Tourism plays an enormously important role in the EU economy and society. It generates foreign exchange, supports jobs and businesses, and drives forward local development and cultural exchanges. It also makes places more attractive, not only as destinations to visit but also as locations to live, work, invest and study. Furthermore, as tourism is closely linked with many other sectors – particularly transport – it also affects the wider economy. The coronavirus pandemic has hit the tourism sector hard. The impact on various tourist destinations in the EU has been asymmetrical and highly localised, reflecting differences in types of tourism on offer, varying travel restrictions, the size of domestic tourism markets, level of exposure to international tourism, and the importance of tourism in the local economy. At the beginning of summer 2021, several EU Member States started to remove certain travel restrictions (such as the requirements for quarantine or testing for fully vaccinated travellers coming from certain countries). However, all continue to apply many sanitary and health measures (such as limits on the number of people in common areas, and cleaning and disinfection of spaces). Such measures and restrictions change in line with the evolving public health situation, sometimes at short notice, making recovery difficult for the sector. The EU and its Member States have provided the tourism sector with financial and other support. Some measures were already adopted in 2020. Others were endorsed only shortly before the beginning of summer 2021. One flagship action has been the speedy adoption of an EU Digital Covid Certificate. This certificate harmonises, at EU level, proof of vaccination, Covid-19 test results and certified recovery from the virus. However, it does not end the patchwork of travel rules. Despite efforts to harmonise travel rules at Council level, Member States still apply different rules to various categories of traveller (such as children or travellers arriving from third countries).

Source : © European Union, 2021 – EP

Briefing – Measures to advance the realisation of the trans-European transport network: Integrated and faster project procedures – 02-07-2021

With the trans-European transport network (TEN-T) policy, the European Union seeks to develop a modern, efficient and climate-friendly network covering all transport modes. Despite the TEN-T’s importance for the economy and society, and despite the binding timelines and targeted financial support, it risks not being completed as planned. This is partly due to complex administrative procedures linked to permit-granting for cross-border projects as well as broader regulatory uncertainty, often resulting in delays and increased cost. To speed up the network’s completion, the Commission has proposed regulatory measures to integrate and shorten permit-granting for projects, and facilitate public consultations and the involvement of private investors. On 8 June 2020, the Parliament and the Council agreed on a ‘smart TEN-T directive’, with this legal form giving Member States more flexibility. The text could not however be adopted before the finalisation of the new Connecting Europe Facility programme, as the annexes of both texts are interlinked. The Council adopted its first-reading position on the ‘smart TEN-T directive’ on 14 June 2021 and the Parliament is due to vote on it during the July plenary session. Third edition. The ‘EU Legislation in Progress’ briefings are updated at key stages throughout the legislative procedure.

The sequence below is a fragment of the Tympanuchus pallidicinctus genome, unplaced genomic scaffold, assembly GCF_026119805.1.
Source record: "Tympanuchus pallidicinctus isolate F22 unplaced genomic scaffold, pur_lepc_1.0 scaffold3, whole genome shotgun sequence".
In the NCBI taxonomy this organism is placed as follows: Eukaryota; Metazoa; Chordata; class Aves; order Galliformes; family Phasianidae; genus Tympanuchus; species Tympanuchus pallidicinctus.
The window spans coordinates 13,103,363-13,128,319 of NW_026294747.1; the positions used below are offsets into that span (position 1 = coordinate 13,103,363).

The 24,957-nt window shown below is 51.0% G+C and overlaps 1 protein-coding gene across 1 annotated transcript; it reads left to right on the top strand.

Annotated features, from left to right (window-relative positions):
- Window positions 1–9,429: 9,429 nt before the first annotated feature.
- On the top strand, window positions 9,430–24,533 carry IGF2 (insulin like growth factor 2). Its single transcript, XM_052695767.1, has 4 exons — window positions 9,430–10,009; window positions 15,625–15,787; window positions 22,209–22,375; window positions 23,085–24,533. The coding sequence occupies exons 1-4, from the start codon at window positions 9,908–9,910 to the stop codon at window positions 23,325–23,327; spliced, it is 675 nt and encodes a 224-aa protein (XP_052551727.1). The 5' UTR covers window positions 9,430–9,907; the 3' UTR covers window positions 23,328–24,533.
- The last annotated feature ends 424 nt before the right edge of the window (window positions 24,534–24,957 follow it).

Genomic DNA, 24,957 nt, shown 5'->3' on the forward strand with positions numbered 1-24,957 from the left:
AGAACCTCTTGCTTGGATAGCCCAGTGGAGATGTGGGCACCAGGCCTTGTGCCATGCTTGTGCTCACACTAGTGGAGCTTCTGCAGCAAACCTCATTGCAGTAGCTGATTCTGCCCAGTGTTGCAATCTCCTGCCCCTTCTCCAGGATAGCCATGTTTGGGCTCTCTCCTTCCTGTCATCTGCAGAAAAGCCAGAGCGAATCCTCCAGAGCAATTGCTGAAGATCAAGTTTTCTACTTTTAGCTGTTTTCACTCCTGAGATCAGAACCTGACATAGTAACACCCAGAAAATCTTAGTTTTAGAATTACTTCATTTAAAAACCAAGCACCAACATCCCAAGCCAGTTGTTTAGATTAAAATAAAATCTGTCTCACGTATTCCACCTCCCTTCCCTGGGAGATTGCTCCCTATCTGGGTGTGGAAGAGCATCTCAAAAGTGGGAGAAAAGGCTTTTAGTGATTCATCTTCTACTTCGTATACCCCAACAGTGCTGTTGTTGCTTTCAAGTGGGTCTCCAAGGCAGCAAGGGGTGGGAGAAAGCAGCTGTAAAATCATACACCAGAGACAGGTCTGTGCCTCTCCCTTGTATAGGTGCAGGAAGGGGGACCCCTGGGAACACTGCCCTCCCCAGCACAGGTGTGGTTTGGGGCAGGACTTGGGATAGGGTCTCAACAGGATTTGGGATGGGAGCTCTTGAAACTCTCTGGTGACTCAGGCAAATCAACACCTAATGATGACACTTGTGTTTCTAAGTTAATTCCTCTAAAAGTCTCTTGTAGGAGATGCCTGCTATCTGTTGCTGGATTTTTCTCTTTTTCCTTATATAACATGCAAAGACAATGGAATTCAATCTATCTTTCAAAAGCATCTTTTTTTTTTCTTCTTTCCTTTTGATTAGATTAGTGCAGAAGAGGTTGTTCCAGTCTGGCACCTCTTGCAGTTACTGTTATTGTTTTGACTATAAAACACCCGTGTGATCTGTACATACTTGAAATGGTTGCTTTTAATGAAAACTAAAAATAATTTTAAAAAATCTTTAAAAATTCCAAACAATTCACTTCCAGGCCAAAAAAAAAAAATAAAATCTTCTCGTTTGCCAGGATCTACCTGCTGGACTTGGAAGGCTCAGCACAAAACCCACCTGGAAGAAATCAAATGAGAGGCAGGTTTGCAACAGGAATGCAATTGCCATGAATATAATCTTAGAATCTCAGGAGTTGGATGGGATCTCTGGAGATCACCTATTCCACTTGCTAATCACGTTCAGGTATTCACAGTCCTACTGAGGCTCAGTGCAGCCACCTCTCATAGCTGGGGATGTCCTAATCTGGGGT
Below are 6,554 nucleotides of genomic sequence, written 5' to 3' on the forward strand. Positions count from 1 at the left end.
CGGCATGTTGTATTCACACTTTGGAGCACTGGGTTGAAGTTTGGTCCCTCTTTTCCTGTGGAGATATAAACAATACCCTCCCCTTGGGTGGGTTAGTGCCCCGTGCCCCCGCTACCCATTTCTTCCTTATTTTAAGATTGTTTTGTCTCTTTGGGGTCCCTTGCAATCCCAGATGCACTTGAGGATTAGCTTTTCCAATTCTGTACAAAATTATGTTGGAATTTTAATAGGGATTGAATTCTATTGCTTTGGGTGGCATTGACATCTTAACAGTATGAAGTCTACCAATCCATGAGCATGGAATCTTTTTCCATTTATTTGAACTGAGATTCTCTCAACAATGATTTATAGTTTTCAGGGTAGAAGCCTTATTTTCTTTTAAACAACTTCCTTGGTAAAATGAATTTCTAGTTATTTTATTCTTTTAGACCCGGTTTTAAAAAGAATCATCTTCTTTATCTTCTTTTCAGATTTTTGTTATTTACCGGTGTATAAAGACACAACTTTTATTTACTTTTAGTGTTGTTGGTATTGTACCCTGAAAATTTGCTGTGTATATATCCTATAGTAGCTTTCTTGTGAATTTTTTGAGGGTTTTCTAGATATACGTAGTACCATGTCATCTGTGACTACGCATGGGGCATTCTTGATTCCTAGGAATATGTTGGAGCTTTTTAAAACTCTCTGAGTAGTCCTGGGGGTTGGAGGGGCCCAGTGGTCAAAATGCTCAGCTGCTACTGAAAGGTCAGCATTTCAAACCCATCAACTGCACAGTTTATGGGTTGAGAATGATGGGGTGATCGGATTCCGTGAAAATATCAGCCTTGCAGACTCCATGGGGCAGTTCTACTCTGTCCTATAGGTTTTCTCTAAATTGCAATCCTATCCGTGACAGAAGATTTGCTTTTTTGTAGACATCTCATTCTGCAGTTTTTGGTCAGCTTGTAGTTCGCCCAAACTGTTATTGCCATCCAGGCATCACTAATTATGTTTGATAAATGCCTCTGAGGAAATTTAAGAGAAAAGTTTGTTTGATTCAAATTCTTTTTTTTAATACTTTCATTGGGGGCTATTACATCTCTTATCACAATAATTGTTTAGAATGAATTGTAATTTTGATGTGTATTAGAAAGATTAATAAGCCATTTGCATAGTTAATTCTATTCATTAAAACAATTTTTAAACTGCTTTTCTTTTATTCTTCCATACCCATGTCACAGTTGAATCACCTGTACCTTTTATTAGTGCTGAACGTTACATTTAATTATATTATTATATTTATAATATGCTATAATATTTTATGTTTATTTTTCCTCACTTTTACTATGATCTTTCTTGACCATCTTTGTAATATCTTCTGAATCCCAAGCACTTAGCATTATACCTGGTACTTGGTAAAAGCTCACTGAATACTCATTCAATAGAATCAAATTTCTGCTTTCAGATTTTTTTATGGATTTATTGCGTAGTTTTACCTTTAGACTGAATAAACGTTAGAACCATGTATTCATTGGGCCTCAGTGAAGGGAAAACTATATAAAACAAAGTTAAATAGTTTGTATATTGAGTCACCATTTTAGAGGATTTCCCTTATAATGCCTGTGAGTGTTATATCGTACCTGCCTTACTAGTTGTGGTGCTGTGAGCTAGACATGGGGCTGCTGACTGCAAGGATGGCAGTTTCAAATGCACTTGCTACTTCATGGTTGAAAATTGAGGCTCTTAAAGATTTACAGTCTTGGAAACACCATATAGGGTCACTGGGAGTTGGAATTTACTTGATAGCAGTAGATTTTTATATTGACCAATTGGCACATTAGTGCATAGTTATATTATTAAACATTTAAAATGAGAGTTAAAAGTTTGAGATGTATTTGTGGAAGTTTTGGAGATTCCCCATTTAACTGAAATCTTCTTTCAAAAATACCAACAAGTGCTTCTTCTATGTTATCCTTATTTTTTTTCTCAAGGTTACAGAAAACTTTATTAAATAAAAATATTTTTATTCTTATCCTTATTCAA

Source : © European Union, 2021 – EP

Briefing – Artificial Intelligence and public services – 22-07-2021

AI has become a key enabling technology in public services and its use has increased over the past two years.Ensuring explainabilty of AI systems in public services is crucial but difficult to achieve in case of black-box algorithms. In AI applications in public services, focus is on law enforcement, surveillance and process optimisation. AI for front-end public services seems less of a priority. There is a growing public concern over the development and use of AI in society. With the increase of its use, the potential for errors and harms also increases.The public sector should lead the way in creating trustworthy AI. Regulatory sandboxing and pre-procurement are key for creating trustworthy AI for public services.

Source : © European Union, 2021 – EP